The streets of Gauteng
Streets are more than just roads; they are public spaces. While they provide the primary means for traversing a city in one or other form of motorised vehicle, they also create spaces for public urban life where residents can interact with one another in varied ways. When they work as ‘good’ public spaces, streets can enhance urban liveability, sociality and productivity. But when badly designed they can create sterile, unsafe environments typified by hostility, alienation and fear.
GCRO’s January 2018 Map of the Month is part of a broader exploration into the streets of Gauteng, a research project titled Taking Streets Seriously. Our main map, The streets of Gauteng, provides an artistic illustration of the range of different street patterns across the Gauteng City-Region. Based on 2.5m resolution satellite imagery it shows the footprints of built structures in dark grey. The blank spaces represent the ‘open space’ of parking lots, servitudes, parks and golf-courses, railways, water bodies and, mainly, streets.
This stark black and white representation of spatial structure is called a ‘figure-ground’. It is quite different from conventional city maps of roads, plots, transport routes and interchanges, key landscape features, or points of interest.
Figure-ground plans depict the built and un-built spaces of the city, using simple black and white markings as the composition for the drawing. … [Their] simple ‘black and white’ depictions allow us to quickly comprehend the urban fabric and the possible density of the city, for a swift (not deep) understanding of the city. Figure-grounds give us an idea of the morphology of the space, allowing us to get a sense of the urban tissue. This type of plan drawing does not really offer an analysis of culture, socio-economic, demographic or the visual quality (aesthetics) of the city, but it can inform us about connectivity and patches of built-form, and perhaps extend speculation on the possibility of improvement and growth. (Amarosa, n.d.)
In their black and white simplicity figure-grounds show very vividly the composition of the urban fabric. They reveal at a glance the function, density, connectedness and key features of a neighbourhood. In our main map, the different street patterns shown across the circles illustrate very clearly the great diversity of neighbourhood forms and characters that make up our city-region.
Gauteng’s streets are complex spaces. On the one hand they were almost universally designed with a view to facilitating the movement of vehicles. Yet our research also unearthed a complex interplay of actors in both the past and present use of Gauteng streets, with street users, property owners and the state each operating according to their own, diverse agendas, contingent on the particular street in question. The result is streets that are chaotic, contested, and changing over time – and where, despite the dominance of cars, pedestrian activities proliferate. While indubitably car-centric, they were nonetheless sites of diverse and vibrant pedestrian, and otherwise non-motorised, life.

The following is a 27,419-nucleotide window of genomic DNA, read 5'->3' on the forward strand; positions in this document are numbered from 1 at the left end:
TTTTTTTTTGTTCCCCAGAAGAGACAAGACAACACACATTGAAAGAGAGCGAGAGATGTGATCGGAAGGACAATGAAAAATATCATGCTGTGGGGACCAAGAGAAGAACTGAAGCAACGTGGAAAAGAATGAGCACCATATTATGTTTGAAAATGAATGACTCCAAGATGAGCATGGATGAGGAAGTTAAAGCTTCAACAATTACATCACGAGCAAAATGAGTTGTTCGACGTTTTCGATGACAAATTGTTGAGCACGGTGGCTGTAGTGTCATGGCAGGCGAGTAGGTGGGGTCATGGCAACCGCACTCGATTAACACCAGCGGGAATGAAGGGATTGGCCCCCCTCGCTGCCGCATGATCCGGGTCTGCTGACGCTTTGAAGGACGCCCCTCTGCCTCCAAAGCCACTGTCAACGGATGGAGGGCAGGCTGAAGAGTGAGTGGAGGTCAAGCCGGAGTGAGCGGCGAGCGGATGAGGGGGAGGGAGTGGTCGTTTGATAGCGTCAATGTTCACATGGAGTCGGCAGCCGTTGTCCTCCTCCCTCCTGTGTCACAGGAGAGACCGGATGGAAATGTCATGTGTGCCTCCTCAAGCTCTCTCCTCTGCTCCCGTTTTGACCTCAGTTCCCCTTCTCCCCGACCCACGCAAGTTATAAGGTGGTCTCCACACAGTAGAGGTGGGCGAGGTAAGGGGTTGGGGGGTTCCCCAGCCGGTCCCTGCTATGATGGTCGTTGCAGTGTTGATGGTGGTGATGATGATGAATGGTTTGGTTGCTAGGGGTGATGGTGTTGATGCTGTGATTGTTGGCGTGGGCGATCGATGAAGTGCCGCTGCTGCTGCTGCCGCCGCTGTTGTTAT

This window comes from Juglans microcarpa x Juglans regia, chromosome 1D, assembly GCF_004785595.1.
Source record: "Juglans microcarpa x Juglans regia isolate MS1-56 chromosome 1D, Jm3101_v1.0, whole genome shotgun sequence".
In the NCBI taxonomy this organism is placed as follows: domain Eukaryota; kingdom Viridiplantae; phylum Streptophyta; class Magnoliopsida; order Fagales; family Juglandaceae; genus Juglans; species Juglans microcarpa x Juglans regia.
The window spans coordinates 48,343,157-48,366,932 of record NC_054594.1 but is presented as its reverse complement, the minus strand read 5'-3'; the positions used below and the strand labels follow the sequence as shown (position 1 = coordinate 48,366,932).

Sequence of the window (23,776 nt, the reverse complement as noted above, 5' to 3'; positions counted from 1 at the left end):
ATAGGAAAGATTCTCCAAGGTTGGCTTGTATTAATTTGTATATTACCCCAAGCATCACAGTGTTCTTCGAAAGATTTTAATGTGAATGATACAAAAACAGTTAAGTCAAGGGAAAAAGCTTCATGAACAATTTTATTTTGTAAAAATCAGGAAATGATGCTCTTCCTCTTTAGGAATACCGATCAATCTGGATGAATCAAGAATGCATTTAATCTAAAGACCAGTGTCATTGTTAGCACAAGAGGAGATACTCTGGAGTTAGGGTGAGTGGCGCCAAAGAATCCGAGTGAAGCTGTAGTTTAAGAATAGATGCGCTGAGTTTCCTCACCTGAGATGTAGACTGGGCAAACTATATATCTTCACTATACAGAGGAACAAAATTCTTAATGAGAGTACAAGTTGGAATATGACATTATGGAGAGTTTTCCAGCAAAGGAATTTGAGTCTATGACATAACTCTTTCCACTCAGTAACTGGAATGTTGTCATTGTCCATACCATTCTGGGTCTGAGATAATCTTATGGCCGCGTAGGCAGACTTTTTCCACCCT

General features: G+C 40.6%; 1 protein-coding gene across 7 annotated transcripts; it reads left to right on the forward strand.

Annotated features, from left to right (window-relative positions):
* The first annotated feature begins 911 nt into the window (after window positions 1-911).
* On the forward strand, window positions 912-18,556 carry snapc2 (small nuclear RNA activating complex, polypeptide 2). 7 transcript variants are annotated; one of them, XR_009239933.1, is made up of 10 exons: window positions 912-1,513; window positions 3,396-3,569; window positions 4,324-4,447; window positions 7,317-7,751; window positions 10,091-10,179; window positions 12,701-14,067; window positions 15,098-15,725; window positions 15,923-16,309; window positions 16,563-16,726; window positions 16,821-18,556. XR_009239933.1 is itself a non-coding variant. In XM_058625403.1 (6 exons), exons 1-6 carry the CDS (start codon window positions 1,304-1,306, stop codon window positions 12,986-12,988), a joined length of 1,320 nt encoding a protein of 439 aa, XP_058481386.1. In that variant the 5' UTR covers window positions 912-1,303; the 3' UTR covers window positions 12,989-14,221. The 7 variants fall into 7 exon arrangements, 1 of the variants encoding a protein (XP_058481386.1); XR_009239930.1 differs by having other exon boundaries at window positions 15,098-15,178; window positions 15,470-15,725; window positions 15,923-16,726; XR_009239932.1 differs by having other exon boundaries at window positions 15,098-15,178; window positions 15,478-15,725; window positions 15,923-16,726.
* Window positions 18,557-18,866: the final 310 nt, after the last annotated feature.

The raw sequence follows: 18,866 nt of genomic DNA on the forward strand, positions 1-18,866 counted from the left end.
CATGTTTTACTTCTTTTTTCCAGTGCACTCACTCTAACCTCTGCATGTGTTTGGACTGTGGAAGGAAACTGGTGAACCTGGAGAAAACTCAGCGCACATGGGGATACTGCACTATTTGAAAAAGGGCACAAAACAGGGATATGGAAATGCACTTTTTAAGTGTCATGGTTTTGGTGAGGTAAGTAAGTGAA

On the other hand, streets grid layouts were designed very differently across the city-region. In some places they were designed with the intention to control populations as part of the security apparatus of the apartheid state. In other places they were laid out to maximise the number of street corners. Elsewhere, little thought was given to street network density at all, as private developers sought to assemble large blocks of land on which to build internally focused gated communities insulated from the surrounding urban fabric. In yet other areas, street grids of a sort have evolved spontaneously and haphazardly as an after-effect of the unauthorised and informal occupation of land. These divergent design intentions have in turn had differential effects on the tapestry of street life in each location.
The figure-ground below covers the central business district of Johannesburg. The heart of the CBD is shown with the number (1). It is separated from the more recent commercial area of Braamfontein to the north (2) by ‘Johannesburg’s river’ – a set of train tracks, five in parallel at their widest (3) – running west to east and and then curving south-east. They visibly divide the inner city, with the enormous Park Station the only apparent break. The commercial core is bounded to the south by the notably different grid of industrial Selby (4); to the north by high-density residential areas of Hillbrow and Berea (5); and, west of where Main-Reef Road meets the river of rail (6) and also Ellis Park (7), by a sweep of low density suburbs.